Monday, October 02, 2006

Leftovers

Did anyone go see the Spalding Gray "Leftover Stories to Tell" show at the Firehouse? It's an interesting idea and a nice tribute and the last-minute (as far as I know) addition of Scott Wichmann to the cast almost propelled me to try and figure some way to get there. In the end, a nephew's birthday celebration won out for me.

You may not notice it but the reviews I'm writing for Style these days are more often around 400 words long versus 500 words in the past. It seems that everyone is cutting back some. Those missing 100 words mean that the review for "The Constant Wife" won't be mentioning some solid supporting performances (e.g., Jill Bari Steinberg, convincing as up-and-coming businesswoman friend to Constance; Andrew Boothby, a welcome dose of energy as socially awkward Mortimer) and some excellent technical work (Sue Griffin's costumes were divine -- where DID she find Bernard's Wimbleton shoes? Got to get me a pair of those!). One hundred words doesn't seem like much but three or four sentences is often the difference between getting a mention and not.

This "Wife" was also the kind of show that makes me wish I had the 1200 words or so that a NYTimes reviewer has. There's much that could be covered with this play -- in terms of the text and in terms of this particular production -- but not much that could be explored succinctly enough to fit into 400 words. Here's a few of the things that WON'T be in my published review:

-- This is a play that takes patience. The first act is a moderately funny drawing room comedy with most of the spunk coming from Mrs. and Martha Culver (great work by Kelly Kennedy and Jen Meharg in this production). Things really start rolling in the second act and but it was only in the third act that I felt fully engaged.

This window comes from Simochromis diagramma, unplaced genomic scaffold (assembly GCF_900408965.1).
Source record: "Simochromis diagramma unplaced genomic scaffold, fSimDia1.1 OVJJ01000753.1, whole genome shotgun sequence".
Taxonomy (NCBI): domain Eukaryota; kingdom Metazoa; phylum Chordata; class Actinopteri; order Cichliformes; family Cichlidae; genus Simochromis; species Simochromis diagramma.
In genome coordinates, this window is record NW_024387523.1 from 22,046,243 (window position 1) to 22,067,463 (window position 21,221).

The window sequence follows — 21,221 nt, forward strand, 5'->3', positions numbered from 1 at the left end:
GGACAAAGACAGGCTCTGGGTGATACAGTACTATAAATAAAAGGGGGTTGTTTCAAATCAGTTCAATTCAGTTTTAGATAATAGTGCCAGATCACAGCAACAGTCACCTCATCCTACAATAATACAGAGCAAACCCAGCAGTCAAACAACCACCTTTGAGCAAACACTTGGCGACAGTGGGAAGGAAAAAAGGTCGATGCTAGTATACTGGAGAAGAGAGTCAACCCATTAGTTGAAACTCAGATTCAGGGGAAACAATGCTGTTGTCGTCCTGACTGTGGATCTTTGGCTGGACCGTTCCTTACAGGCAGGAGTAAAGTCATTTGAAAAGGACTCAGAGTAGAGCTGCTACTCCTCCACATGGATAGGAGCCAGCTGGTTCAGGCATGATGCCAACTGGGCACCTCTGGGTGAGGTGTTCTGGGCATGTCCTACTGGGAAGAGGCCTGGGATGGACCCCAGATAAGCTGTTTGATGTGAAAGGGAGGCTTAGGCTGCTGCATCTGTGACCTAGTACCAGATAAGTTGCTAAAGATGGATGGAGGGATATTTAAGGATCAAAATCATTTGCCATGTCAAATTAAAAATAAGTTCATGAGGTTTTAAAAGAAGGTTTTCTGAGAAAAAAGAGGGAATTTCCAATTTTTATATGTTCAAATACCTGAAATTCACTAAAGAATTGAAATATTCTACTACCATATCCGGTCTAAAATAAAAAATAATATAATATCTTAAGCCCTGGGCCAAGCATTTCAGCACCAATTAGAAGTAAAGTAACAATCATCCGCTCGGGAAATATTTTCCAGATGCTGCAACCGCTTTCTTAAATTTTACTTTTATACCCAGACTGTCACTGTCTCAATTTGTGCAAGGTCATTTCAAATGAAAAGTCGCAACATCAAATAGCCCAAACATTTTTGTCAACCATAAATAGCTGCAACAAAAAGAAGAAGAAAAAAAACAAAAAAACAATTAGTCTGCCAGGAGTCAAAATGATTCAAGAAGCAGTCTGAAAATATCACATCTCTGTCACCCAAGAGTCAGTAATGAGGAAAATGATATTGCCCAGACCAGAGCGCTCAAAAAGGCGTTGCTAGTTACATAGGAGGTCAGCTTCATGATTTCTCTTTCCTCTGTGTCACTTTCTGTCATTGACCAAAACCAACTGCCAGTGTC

-- I really try not to be too politically-correct, but I was put off by the preponderant man-bashing. Men are called everything from wicked to weak to childish in this play. I don't think I would have minded so much if a) so much of the bashing hadn't happened in the first act which was relatively slow in comparison to the rest of the play, b) it was a little more clever and c) there was even a little less of it -- after the initial point was made (and remade), it just felt like piling on.

-- You come to appreciate the depth of Constance's insight and intelligence. She is truly a remarkable character. But after the show was over, I was struck by the 'what-if' scenario. What if Mortimer hadn't brought the whole situation to a head? Would things have continued on for her and John ad infinitum? The thought that Constance might simply have turned a blind eye for several more years makes her seem less noble.

-- There was something not quite clicking for me in the chemistry between John (Steve Perigard) and Mary-Louise (Laine Satterfield). I enjoyed each of their performances separately – particularly Steve’s growing apoplection in the third act – but there wasn’t much fire or verve or even a sense of sneakiness spurring their scenes together. The way I read the play, Mary-Louise is drawn to John because he’s a bit more dashing, sophisticated and intelligent than her somewhat blunt Mortimer and John is drawn to Mary-Louise because she’s a sweet young thing, a pleasant bauble that amuses him. I left the play not knowing why exactly they had ever been attracted to each other.

-- On some more positive notes, I could have gone on at length about the beautiful set, well-appointed down to the little trees visible through the living room window. And Larry Cook’s performance was a treat, particularly his restraint in the last scene where it would have been easy for more gloat to sneak in.

The only reason I haven’t mentioned Ms. Mamana is because I was able to sneak some praise of her into my 400 words. I thought she did a great job with a part that also required significant restraint. I’ll admit I was on the fence early on in the show but, by the end, I was duly impressed. It was probably the even-handed delivery of the “go to hell” line that won me over for good.

I hope I haven’t given away too much in this rambling bit of blogness. And I hope you check out my (much shorter) review when it shows up in print.

1 comment:

larry cook said...

Hey Dave, thanks for the nice comments. I actually wore the "Wimbledon" shoes in Anything Goes and asked Sue to let me wear them in this production. They are great aren't they? Everyone mentions those shoes!